The Mozart Project is an e-book and mobile app created by Pipedreams Media, which spent 18 months collecting information on the composer. The e-book would run nearly 430 pages if it were a traditional printed volume, according to the two British app developers who helped create it.

“It looks and behaves more like an app than like a conventional e-book, and it is part of a growing trend in hybrid apps, e-books, and what were formerly known as record albums, in which new releases make the most of the multimedia capabilities of computers, smartphones, and tablets,” wrote Allan Kozinn, music critic for The New YorkTimes.

The e-book contains more than three hours of music, two hours of video, and exclusive commentary from top musicians and composers from the classical world. It covers each phase of Mozart’s life and times, with chapters that discuss different categories of his music.

There are plenty of illustrations, examples of manuscripts, and pop-up reference material that are accessed by touching bold-faced words and phrases in the text. There are also video performances and documentaries that were filmed for the book, making it the kind of resource that could easily find its way into a music-appreciation classroom.

Thursday, July 24, 2014

MOOC Content Helps Students in Classroom

A new study reported that using online content in the classroom does boost productivity and student results. The 18-month study by the research firm Ithaka S+R compared the use of digital course materials provided by massive open online course (MOOC) provider Coursera, the Carnegie Mellon University Online Learning Initiative (OLI), and Pearson.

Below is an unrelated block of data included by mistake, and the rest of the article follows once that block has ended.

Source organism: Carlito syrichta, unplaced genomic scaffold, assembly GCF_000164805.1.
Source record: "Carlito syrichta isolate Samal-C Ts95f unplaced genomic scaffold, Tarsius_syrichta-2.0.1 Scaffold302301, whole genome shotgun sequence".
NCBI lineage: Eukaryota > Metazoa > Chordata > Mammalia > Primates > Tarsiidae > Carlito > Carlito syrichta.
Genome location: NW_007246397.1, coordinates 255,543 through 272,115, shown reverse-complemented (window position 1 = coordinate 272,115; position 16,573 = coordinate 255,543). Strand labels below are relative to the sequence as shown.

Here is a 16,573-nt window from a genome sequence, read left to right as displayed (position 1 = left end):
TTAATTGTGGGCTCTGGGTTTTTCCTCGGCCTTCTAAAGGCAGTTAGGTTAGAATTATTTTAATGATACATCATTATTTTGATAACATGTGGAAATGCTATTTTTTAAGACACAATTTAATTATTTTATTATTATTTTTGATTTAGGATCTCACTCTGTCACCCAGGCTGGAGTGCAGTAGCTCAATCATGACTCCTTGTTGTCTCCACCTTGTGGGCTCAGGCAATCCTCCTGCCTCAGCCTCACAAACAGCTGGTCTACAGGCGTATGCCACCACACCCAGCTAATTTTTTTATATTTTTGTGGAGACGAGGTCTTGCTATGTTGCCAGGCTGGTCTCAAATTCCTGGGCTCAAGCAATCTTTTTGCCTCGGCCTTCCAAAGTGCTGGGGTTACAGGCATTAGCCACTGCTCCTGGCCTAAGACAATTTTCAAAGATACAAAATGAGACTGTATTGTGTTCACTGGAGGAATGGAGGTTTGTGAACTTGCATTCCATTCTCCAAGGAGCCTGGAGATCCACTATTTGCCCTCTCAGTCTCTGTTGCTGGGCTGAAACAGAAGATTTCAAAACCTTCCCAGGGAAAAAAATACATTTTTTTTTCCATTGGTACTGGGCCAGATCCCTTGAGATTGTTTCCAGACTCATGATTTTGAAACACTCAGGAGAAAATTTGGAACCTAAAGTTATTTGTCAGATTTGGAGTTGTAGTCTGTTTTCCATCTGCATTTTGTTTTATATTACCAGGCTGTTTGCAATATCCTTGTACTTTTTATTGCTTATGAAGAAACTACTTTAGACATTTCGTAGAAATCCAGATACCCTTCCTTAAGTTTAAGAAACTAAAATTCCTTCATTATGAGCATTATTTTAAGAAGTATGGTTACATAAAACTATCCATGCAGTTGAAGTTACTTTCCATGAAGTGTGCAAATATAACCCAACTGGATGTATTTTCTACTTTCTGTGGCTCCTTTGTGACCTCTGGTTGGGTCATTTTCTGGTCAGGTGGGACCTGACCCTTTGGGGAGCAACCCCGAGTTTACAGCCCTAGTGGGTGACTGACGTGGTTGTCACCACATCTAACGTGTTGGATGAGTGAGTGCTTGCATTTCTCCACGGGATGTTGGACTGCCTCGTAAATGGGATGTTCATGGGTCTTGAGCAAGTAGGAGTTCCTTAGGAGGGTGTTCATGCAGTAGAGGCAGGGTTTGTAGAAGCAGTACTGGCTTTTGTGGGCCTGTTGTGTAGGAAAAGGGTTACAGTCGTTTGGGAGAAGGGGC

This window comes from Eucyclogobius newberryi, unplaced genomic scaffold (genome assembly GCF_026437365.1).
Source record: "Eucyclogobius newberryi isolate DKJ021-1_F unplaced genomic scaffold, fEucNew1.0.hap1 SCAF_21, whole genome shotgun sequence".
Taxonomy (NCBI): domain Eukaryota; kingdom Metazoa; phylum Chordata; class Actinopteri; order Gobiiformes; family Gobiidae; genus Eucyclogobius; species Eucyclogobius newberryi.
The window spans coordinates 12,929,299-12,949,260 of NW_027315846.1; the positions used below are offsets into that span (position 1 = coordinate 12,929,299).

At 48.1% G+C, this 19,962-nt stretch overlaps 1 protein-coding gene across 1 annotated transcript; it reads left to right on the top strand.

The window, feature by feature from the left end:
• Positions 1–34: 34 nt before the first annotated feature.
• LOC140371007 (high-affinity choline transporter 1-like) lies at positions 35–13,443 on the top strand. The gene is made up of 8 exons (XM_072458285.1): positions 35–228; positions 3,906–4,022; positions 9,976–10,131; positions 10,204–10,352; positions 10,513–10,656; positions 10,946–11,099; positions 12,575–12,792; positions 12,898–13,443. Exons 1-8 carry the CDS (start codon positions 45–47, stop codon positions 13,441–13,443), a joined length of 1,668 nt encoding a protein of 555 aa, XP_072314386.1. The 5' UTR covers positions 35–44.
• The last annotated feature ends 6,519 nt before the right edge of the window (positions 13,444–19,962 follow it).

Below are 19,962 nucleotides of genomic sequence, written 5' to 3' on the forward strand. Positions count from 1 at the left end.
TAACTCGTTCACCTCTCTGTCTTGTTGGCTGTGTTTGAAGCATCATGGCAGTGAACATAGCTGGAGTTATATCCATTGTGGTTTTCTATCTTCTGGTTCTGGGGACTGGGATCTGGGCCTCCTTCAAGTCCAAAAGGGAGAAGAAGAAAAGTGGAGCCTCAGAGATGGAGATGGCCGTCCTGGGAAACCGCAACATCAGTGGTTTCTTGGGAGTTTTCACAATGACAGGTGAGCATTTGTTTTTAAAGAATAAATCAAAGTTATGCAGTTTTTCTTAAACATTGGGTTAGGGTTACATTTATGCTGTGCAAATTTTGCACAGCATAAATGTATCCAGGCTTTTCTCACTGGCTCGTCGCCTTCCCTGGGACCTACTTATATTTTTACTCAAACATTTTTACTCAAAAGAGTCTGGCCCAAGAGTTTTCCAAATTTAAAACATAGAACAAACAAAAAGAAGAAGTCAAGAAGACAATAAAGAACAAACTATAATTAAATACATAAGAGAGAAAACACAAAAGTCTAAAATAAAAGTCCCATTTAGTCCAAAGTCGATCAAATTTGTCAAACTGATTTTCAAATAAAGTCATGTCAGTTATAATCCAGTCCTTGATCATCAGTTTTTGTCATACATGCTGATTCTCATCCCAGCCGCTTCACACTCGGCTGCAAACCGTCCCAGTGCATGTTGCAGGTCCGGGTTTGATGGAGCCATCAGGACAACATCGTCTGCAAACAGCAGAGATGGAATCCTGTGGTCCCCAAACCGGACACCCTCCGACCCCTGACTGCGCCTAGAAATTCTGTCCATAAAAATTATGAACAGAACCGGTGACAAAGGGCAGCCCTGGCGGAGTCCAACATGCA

The study, Online Learning on Campus: Testing MOOCs and Other Platforms in Hybrid Courses in the University System of Maryland, looked at how faculty members used the different platforms and how students responded. It found a few more students passed and received slightly better final grades in the hybrid classes than students in traditional classes. The study reported similar results for students who were at risk academically.

However, faculty members said the online material didn’t always work well with the way they had set up the class. Some students failed to see how the material related to classroom instruction, while others retained less information from video lectures watched on their own time.

“One key takeaway is that careful planning for the implementation of new course formats and technologies is absolutely critical, and the results of any individual test are influenced by a large variety of factors that have nothing to do with the technology,” the authors of the report wrote. “Course redesign can take several iterations to fine-tune as platforms get better and instructors grow more comfortable with the technology.”

Wednesday, July 23, 2014

Laptop Is Tool of Choice for College Students

College students certainly love their laptops. In fact, 25% of the respondents to a back-to-school technology usage survey conducted by Advanced Micro Devices (AMD) said they would choose their computer over a family member or beer if they were stranded on a desert island.

The survey found that 85% of U.S. college students own a laptop and 41% consider their laptop their most important possession over their car or television. More than half of the students surveyed said they planned to buy new machine before heading back to school in the fall, with a third of those students considering a new laptop purchase.